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New net neutrality rules, split down party lines, demand transparency, no blocking or discrimination
In a decision split down party lines, the Federal Communications Commission (FCC) approved Tuesday new net neutrality rules aimed at improving transparency and restricting blocks and discrimination against users, services or content.
Commissioners Michael J. Copps and Mignon Clyburn joined Chairman Julius Genachowski, nominated by President Barack Obama in March 2009, in approving the order, despite dissenting votes from commissioners Robert M. McDowell and Meredith Attwell Baker, splitting the decision between Democrats voting “yea” and Republicans voting “nay.”
The fragmented approval amongst the FCC’s directors foreshadowed reception of the order in the public and the media, with many saying that, while an open exchange of information on the Internet is vital to its health, the FCC either overstepped its powers or didn’t go far enough.
As it stands, the newly adopted FCC order zeroes in on three key rules: “Transparency,” “No Blocking” and “No Unreasonable Discrimination.”
The first rule says that broadband Internet providers “shall publicly disclose accurate information regarding the network management practices, performance, and commercial terms,” which sounds nice superficially. In practice, it could amount to mountains of technical jargon that no ordinary consumer will be able to comprehend.
“No Blocking,” the second rule, declares that those same providers “shall not block lawful content, applications, services, or non-harmful devices, subject to reasonable network management.” Websites and video/voice telephony services also fall under that same protection. What exactly is “subject to reasonable network management” seems a little vague, but then, such specifics are often decided in court.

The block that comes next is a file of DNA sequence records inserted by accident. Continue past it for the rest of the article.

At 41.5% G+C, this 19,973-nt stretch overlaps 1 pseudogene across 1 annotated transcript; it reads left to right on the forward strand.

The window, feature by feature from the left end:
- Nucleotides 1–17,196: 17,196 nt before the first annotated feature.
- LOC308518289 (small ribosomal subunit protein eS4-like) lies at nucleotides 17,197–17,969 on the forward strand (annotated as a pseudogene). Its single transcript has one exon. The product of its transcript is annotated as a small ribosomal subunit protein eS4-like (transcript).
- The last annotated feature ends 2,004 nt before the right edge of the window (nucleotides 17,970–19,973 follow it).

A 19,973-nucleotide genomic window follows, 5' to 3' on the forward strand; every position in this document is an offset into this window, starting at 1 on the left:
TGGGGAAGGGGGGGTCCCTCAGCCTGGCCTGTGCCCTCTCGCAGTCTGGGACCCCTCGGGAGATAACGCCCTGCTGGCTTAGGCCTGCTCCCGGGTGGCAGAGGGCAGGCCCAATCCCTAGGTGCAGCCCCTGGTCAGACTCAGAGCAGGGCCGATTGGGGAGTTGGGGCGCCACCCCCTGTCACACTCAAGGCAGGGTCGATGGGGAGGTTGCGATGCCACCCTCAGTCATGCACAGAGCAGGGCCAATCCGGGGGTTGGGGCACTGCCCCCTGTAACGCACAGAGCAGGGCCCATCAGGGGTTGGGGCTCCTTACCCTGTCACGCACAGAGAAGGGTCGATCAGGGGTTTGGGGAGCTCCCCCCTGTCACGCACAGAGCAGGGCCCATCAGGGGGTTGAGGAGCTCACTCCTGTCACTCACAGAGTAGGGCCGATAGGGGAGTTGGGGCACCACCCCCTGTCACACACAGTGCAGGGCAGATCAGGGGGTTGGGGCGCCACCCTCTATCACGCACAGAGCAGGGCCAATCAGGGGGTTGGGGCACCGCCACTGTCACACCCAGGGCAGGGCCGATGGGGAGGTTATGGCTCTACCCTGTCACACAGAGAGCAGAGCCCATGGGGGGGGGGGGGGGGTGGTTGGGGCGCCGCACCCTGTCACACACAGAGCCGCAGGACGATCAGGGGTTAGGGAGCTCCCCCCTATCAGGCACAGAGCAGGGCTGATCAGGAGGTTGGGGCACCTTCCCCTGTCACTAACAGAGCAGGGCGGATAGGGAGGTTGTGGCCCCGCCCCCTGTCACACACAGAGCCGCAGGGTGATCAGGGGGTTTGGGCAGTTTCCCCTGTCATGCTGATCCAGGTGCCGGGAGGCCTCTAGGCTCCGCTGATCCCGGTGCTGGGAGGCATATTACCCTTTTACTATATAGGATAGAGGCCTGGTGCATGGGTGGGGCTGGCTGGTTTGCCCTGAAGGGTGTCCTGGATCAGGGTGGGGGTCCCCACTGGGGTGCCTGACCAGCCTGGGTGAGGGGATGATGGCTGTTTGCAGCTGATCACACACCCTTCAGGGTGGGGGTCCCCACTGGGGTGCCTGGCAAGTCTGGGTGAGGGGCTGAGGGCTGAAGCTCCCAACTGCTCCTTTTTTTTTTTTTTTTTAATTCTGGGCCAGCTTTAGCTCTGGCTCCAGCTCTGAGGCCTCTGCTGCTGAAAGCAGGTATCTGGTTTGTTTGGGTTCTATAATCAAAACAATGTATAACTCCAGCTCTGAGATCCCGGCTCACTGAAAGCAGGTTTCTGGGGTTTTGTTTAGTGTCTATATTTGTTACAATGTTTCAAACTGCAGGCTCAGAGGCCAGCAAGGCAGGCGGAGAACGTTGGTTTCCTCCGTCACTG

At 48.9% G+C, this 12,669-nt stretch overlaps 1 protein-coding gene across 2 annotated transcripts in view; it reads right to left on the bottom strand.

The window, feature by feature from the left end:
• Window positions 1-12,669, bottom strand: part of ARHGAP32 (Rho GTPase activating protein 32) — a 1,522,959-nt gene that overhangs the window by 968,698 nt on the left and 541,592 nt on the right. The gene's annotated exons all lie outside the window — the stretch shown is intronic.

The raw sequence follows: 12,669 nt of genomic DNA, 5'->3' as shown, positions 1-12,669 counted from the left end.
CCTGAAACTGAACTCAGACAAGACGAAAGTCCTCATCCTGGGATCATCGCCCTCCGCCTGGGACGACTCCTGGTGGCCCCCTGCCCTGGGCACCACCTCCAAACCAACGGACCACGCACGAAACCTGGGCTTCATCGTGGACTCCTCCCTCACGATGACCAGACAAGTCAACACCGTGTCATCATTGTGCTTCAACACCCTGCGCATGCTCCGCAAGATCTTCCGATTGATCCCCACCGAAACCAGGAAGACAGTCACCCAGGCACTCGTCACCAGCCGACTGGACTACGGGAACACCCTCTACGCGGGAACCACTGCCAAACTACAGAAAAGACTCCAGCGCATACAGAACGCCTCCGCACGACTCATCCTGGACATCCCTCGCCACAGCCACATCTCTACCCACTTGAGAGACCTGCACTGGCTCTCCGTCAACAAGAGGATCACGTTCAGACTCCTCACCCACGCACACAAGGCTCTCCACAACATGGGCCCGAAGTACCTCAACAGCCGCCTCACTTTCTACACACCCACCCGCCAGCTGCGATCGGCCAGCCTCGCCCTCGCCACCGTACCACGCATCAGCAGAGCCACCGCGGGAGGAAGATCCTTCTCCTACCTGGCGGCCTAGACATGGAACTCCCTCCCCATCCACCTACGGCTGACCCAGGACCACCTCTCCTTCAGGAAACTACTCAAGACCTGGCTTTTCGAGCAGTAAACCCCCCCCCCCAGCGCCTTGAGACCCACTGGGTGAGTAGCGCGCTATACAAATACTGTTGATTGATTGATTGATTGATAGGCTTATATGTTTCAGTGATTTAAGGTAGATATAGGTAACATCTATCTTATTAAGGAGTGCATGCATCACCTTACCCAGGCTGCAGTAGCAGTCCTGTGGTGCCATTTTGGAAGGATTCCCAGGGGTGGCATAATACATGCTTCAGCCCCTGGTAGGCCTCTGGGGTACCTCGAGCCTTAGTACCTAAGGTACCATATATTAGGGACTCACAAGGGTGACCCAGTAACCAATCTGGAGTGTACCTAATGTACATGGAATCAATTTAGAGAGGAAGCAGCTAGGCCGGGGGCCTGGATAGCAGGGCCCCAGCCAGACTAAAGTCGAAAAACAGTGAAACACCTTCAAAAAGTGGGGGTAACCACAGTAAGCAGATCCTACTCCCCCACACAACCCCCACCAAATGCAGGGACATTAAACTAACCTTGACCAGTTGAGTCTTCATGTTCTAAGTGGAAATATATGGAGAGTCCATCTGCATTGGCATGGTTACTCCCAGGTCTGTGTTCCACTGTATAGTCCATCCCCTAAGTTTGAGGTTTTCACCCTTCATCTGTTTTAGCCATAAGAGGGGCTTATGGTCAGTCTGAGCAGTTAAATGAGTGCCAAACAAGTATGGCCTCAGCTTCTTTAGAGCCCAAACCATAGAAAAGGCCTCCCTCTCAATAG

Finally, the third rule states that broadband providers “shall not unreasonably discriminate in transmitting lawful network traffic over a consumer’s broadband Internet access service,” one of the most sought-after protections by net neutrality enthusiasts. Still, the ambiguities involved in what constitutes “unreasonable” could prove a serious problem in the future.
"In my book, today's action could have, and should have, gone further," Copps said. "Going as far as I would have liked was, however, not in the cards."
So says the Democrat. The Republican commissioners don’t even address the issues at hand, saying only that the FCC has reached beyond its authority.
"The FCC is not Congress," McDowell said. "We cannot make laws."
That will probably be up to the courts to decide.
I've collected a few statements on the ruling from relevant Web companies for your perusal:
Facebook via Andrew Noyes, Manager of Public Policy and Communications:
We appreciate the FCC's focus on protecting consumers’ freedom to access the Internet. Preserving an open Internet that is available to innovators -- regardless of their size or wealth -- will promote a vibrant and competitive marketplace where consumers have ultimate control over the content and services delivered through their Internet connections.
Timothy Karr, the campaign director of Free Press and the SavetheInternet.com Coalition:
We’d be lying if we didn’t tell you that this vote was a major setback. The new rule doesn't do enough to stop the phone and cable companies from dividing the Internet into fast and slow lanes, and it fails to protect wireless users from discrimination. It lets AT&T block your access to third-party applications and require you to use its own preferred applications.
Skype via Christopher Libertelli, Senior Director of Government & Regulatory Affairs, Americas:
In any complicated FCC rulemaking, there are going to be trade-offs and compromises. On balance, this decision advances the goal of keeping the Internet an open and unencumbered medium for Skype users. Specifically, we support the Commission’s decision that it will not tolerate wireless carriers who arbitrarily block Skype on mobile devices. This decision protects a consumer’s entitlement to use Skype on their mobile devices and we look forward to delivering further innovation in this area.
Twitter via Carolyn Penner, Communications:
We don't have a comment on that.
The Electronic Frontier Foundation (EFF) has yet to reply to comment.
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